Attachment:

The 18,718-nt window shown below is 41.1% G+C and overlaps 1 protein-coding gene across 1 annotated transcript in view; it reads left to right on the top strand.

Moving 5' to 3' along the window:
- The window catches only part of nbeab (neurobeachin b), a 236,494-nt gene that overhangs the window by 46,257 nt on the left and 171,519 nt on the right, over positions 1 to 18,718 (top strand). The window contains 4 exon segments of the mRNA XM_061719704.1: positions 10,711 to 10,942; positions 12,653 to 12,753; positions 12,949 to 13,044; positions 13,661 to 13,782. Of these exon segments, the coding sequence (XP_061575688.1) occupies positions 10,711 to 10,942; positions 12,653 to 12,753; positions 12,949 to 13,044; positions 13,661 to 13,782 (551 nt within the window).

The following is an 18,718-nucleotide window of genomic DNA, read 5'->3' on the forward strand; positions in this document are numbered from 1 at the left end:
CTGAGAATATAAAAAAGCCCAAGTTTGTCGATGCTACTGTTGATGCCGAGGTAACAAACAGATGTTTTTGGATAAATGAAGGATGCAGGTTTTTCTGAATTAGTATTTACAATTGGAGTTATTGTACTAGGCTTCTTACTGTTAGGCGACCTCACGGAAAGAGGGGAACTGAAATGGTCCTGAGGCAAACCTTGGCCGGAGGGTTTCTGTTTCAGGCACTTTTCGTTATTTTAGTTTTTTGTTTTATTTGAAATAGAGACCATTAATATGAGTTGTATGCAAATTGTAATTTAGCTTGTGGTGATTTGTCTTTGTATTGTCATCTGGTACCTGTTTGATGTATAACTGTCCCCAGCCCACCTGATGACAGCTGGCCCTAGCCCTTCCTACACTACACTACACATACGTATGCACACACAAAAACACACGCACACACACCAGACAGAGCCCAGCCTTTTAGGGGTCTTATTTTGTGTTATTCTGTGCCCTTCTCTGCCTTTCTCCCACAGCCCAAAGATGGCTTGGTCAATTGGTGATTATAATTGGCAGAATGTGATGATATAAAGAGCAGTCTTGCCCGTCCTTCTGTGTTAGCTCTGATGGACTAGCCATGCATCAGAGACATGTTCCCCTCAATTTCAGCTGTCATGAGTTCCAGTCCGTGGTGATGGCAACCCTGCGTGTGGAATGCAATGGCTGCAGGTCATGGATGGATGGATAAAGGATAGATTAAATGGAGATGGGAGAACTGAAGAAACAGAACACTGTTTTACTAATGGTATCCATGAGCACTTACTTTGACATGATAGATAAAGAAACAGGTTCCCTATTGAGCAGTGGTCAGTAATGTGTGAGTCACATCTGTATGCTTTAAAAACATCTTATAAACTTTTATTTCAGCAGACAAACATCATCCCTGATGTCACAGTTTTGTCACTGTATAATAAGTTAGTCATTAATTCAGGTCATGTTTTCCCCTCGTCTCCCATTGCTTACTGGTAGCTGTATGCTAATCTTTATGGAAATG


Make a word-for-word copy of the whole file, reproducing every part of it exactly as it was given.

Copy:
The 18,718-nt window shown below is 41.1% G+C and overlaps 1 protein-coding gene across 1 annotated transcript in view; it reads left to right on the top strand.

Moving 5' to 3' along the window:
- The window catches only part of nbeab (neurobeachin b), a 236,494-nt gene that overhangs the window by 46,257 nt on the left and 171,519 nt on the right, over positions 1 to 18,718 (top strand). The window contains 4 exon segments of the mRNA XM_061719704.1: positions 10,711 to 10,942; positions 12,653 to 12,753; positions 12,949 to 13,044; positions 13,661 to 13,782. Of these exon segments, the coding sequence (XP_061575688.1) occupies positions 10,711 to 10,942; positions 12,653 to 12,753; positions 12,949 to 13,044; positions 13,661 to 13,782 (551 nt within the window).

The following is an 18,718-nucleotide window of genomic DNA, read 5'->3' on the forward strand; positions in this document are numbered from 1 at the left end:
CTGAGAATATAAAAAAGCCCAAGTTTGTCGATGCTACTGTTGATGCCGAGGTAACAAACAGATGTTTTTGGATAAATGAAGGATGCAGGTTTTTCTGAATTAGTATTTACAATTGGAGTTATTGTACTAGGCTTCTTACTGTTAGGCGACCTCACGGAAAGAGGGGAACTGAAATGGTCCTGAGGCAAACCTTGGCCGGAGGGTTTCTGTTTCAGGCACTTTTCGTTATTTTAGTTTTTTGTTTTATTTGAAATAGAGACCATTAATATGAGTTGTATGCAAATTGTAATTTAGCTTGTGGTGATTTGTCTTTGTATTGTCATCTGGTACCTGTTTGATGTATAACTGTCCCCAGCCCACCTGATGACAGCTGGCCCTAGCCCTTCCTACACTACACTACACATACGTATGCACACACAAAAACACACGCACACACACCAGACAGAGCCCAGCCTTTTAGGGGTCTTATTTTGTGTTATTCTGTGCCCTTCTCTGCCTTTCTCCCACAGCCCAAAGATGGCTTGGTCAATTGGTGATTATAATTGGCAGAATGTGATGATATAAAGAGCAGTCTTGCCCGTCCTTCTGTGTTAGCTCTGATGGACTAGCCATGCATCAGAGACATGTTCCCCTCAATTTCAGCTGTCATGAGTTCCAGTCCGTGGTGATGGCAACCCTGCGTGTGGAATGCAATGGCTGCAGGTCATGGATGGATGGATAAAGGATAGATTAAATGGAGATGGGAGAACTGAAGAAACAGAACACTGTTTTACTAATGGTATCCATGAGCACTTACTTTGACATGATAGATAAAGAAACAGGTTCCCTATTGAGCAGTGGTCAGTAATGTGTGAGTCACATCTGTATGCTTTAAAAACATCTTATAAACTTTTATTTCAGCAGACAAACATCATCCCTGATGTCACAGTTTTGTCACTGTATAATAAGTTAGTCATTAATTCAGGTCATGTTTTCCCCTCGTCTCCCATTGCTTACTGGTAGCTGTATGCTAATCTTTATGGAAATG